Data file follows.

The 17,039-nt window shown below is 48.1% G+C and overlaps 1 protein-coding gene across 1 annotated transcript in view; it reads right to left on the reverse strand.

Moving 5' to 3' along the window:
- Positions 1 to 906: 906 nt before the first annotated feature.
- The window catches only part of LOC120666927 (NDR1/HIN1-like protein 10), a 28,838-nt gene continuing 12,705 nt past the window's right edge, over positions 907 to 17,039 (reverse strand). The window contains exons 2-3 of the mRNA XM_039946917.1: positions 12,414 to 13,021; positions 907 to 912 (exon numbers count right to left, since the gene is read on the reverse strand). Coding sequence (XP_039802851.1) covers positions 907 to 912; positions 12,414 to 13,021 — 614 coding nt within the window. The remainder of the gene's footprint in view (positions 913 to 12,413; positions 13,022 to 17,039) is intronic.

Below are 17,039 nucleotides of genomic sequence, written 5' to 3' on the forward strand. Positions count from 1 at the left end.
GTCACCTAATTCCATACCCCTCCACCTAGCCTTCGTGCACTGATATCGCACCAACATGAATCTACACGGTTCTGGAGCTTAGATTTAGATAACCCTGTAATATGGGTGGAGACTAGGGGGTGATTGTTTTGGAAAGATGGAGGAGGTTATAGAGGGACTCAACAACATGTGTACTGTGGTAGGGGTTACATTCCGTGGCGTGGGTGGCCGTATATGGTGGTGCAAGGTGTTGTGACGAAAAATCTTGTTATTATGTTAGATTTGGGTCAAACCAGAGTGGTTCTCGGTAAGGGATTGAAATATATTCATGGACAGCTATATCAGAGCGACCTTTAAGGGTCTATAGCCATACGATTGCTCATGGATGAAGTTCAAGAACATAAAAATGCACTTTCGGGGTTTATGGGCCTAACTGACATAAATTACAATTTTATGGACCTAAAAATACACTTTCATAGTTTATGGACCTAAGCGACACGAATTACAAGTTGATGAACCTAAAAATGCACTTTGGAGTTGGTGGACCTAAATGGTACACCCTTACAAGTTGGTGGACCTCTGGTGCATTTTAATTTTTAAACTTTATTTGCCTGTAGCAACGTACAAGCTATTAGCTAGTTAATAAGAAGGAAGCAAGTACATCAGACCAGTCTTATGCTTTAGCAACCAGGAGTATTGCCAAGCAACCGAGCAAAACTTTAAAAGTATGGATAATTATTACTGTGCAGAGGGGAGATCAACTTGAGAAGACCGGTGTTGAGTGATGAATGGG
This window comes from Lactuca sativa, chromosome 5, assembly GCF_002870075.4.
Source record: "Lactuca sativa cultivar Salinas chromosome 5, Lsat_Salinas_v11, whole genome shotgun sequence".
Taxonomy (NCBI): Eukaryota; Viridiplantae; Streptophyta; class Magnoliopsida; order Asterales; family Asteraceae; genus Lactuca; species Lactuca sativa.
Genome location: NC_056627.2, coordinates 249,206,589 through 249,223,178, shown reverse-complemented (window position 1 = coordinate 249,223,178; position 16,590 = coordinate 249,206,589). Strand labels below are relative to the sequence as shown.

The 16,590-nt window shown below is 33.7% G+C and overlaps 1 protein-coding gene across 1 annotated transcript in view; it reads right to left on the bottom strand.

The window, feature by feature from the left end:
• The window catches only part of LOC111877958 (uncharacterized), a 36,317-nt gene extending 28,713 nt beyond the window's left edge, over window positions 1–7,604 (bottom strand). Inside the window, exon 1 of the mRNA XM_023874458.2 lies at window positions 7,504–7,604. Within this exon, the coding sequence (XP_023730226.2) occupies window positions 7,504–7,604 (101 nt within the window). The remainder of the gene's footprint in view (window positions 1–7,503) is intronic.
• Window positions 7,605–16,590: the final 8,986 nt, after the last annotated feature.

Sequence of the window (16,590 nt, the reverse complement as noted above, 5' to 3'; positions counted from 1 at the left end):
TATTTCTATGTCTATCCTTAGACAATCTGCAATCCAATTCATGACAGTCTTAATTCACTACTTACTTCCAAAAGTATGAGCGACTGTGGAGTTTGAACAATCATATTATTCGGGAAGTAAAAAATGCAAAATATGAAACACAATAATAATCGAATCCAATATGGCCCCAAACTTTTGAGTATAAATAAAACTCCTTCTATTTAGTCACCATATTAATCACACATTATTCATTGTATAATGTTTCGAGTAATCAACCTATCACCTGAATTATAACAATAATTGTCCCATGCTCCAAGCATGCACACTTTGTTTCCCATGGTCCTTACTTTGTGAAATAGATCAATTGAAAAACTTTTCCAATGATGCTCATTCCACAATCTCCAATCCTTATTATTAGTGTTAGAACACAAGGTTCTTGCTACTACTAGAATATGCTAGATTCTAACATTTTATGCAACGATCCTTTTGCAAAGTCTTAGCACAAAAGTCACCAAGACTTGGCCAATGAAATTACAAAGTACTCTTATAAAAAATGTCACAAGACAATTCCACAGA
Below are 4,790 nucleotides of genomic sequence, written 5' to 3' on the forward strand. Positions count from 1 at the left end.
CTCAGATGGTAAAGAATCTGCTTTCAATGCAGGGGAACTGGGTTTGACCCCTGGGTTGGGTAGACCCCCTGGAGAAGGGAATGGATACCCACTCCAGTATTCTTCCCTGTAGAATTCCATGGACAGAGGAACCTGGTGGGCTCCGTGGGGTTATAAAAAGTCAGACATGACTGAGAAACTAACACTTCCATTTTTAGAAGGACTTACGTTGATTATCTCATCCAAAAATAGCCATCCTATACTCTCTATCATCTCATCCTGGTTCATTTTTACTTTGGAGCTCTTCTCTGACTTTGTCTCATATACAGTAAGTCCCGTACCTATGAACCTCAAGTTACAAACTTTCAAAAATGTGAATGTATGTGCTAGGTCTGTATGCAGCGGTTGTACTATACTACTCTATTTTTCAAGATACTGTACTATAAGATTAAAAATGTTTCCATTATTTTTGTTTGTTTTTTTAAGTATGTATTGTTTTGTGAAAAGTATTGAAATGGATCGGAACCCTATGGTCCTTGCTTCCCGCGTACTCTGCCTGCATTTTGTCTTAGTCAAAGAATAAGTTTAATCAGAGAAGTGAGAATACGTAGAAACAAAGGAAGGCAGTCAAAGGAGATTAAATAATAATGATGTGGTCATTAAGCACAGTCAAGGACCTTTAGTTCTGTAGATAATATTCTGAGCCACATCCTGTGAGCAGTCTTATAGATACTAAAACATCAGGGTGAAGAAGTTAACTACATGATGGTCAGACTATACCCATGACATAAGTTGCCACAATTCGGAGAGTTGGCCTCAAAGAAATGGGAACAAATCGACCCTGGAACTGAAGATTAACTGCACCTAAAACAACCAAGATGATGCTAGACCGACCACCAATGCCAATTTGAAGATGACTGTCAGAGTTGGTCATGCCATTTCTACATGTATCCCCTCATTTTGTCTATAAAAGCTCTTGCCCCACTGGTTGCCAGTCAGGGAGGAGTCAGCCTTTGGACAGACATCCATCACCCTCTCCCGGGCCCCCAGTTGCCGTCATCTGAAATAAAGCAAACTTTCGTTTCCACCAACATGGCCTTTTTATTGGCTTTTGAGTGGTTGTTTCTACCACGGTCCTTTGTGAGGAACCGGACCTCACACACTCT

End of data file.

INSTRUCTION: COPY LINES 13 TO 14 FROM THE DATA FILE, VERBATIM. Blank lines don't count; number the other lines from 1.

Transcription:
• The window catches only part of LOC111877958 (uncharacterized), a 36,317-nt gene extending 28,713 nt beyond the window's left edge, over window positions 1–7,604 (bottom strand). Inside the window, exon 1 of the mRNA XM_023874458.2 lies at window positions 7,504–7,604. Within this exon, the coding sequence (XP_023730226.2) occupies window positions 7,504–7,604 (101 nt within the window). The remainder of the gene's footprint in view (window positions 1–7,503) is intronic.
• Window positions 7,605–16,590: the final 8,986 nt, after the last annotated feature.